Long Beach sending city workers to clean eyesore properties - WLOX.com - The News for South Mississippi

Long Beach sending city workers to clean eyesore properties

LONG BEACH, MS (WLOX) -

By Danielle Thomas – bio | email

LONG BEACH, MS (WLOX) - For the first time ever, Long Beach is in the business of cleaning up neglected and overgrown lots. Long Beach leaders say city crews spent this week cutting grass and doing demolition work. Officials say owners will eventually be footing the cleaning bill.

Back in April WLOX showed an overgrown lot on Pitcher Point Avenue in Long Beach. Neighbors were upset about the overgrown grass and the abandoned pool. Now the grass is cut, the lot has been cleaned, and neighbors say they couldn't be more thrilled.

"It's wonderful that the pool is finally filled in after five years," said Zoran Whelan, "It's kind of ridiculous that it wasn't done beforehand."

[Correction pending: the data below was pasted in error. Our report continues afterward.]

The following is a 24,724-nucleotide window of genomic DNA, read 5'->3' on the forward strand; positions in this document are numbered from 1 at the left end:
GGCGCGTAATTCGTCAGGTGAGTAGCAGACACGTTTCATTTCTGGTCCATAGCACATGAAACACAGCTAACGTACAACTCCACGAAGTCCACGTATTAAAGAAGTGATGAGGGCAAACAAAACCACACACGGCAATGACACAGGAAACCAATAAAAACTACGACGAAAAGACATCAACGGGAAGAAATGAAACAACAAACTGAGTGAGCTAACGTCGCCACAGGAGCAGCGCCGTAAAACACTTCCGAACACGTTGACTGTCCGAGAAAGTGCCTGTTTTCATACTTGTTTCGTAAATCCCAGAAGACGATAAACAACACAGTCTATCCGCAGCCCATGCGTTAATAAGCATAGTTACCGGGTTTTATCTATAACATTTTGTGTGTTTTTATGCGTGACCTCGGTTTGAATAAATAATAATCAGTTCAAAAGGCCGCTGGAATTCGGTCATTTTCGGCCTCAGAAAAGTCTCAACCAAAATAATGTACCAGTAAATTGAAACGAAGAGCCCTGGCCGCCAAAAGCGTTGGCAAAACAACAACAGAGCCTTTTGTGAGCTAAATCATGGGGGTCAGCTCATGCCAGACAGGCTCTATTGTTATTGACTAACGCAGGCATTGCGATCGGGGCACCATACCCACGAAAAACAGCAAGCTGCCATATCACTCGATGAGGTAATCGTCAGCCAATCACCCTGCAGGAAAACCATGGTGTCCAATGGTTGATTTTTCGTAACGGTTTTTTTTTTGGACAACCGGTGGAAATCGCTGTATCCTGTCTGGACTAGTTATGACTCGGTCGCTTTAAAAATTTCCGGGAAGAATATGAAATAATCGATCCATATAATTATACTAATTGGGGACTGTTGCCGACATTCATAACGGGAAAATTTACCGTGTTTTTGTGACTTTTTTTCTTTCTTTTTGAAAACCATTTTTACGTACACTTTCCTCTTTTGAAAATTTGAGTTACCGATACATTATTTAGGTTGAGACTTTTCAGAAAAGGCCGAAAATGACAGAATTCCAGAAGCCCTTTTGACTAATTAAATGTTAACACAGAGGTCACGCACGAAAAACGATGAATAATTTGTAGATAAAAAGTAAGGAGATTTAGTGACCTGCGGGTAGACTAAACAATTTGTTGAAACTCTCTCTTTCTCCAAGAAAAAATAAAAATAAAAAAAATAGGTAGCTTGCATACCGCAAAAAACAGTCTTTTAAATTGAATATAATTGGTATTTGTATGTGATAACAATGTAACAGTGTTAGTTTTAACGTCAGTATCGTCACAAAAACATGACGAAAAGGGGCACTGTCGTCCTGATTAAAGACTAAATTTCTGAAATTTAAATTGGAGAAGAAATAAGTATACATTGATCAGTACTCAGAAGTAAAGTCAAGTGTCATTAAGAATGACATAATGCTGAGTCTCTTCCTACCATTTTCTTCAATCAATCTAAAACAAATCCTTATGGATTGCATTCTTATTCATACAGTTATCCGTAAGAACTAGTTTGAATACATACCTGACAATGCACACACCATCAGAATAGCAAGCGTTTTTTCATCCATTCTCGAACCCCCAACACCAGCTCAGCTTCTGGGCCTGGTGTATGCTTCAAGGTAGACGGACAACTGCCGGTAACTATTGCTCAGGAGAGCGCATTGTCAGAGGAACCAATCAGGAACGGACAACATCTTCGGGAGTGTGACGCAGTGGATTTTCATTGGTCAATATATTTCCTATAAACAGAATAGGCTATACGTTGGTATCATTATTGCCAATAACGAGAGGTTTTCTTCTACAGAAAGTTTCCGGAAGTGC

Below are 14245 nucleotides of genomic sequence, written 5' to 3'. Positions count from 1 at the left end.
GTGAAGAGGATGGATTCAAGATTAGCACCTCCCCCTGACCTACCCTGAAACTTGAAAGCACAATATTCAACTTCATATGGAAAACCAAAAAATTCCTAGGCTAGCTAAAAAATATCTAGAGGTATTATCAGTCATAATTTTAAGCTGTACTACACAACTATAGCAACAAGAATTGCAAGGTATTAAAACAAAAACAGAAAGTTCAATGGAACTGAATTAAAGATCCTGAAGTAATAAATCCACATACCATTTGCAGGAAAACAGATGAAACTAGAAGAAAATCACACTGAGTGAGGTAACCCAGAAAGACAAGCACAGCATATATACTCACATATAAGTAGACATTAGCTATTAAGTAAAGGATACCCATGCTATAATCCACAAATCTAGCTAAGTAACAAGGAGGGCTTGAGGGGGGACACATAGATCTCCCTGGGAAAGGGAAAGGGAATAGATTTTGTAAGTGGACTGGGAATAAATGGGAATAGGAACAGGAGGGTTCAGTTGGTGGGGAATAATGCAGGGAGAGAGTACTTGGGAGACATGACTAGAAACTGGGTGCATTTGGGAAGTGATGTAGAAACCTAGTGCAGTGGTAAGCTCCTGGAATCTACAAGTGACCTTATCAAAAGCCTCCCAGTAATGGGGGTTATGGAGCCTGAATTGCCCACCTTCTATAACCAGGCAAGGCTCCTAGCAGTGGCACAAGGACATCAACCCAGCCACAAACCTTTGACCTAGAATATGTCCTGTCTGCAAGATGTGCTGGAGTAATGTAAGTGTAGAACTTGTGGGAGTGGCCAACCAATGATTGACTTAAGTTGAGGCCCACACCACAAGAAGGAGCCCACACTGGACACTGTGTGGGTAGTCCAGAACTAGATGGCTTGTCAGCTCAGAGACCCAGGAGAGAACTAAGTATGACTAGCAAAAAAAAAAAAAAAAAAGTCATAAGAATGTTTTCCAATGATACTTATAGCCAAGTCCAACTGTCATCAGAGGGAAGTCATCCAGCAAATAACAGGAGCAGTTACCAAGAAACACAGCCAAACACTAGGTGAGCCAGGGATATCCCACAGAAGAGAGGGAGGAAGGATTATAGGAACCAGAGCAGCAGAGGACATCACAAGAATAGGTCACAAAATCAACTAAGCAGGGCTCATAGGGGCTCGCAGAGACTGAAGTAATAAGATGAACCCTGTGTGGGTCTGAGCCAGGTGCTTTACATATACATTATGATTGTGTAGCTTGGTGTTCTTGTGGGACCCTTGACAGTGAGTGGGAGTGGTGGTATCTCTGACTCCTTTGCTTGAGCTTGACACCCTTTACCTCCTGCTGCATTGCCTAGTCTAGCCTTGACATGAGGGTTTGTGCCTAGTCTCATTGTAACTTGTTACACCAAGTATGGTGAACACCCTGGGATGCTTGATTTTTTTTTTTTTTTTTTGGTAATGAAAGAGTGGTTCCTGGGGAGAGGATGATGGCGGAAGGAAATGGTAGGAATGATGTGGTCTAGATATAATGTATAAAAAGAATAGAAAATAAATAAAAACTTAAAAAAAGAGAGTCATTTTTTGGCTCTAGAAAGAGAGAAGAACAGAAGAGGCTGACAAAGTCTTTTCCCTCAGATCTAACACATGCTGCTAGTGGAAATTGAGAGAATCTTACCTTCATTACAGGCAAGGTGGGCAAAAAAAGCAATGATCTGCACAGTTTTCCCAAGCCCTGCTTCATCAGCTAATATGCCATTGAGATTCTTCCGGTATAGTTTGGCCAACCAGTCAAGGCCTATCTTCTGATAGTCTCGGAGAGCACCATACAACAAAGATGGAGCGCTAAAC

Long Beach officials say not much has been done about neglected properties because of difficulty getting in touch with out-of-state owners. Now, the city is using a state law that allows local governments to step in when all efforts to contact owners fail.

Alderman Gary Ponthieux said, "We're cleaning them up. We're putting the fees for whatever time it takes, the material and the manpower. We're putting it on the taxes along with penalties."

All together, city crews cleaned five nuisance properties this week which included tearing down a house on Wisteria Lane that neighbors told WLOX was an eyesore.

"It's for the good of the city," said Ponthieux. "It's for the taxpayers of the city that are living here, and it's been five years. It's well enough time."

Whelan said, "I think it's sad that the city has to go through it, that the property owners won't step up to their responsibilities. The slabs are still here. It's still an eyesore for everybody to look around. We're always going to know what happened, but we don't have to look these slabs. "

Alderman Gary Ponthieux said if the lots need more upkeep in the future, state law allows the city to go in up to six times a year without having to try to contact the owners again. He said those costs would also be added to the tax bill.

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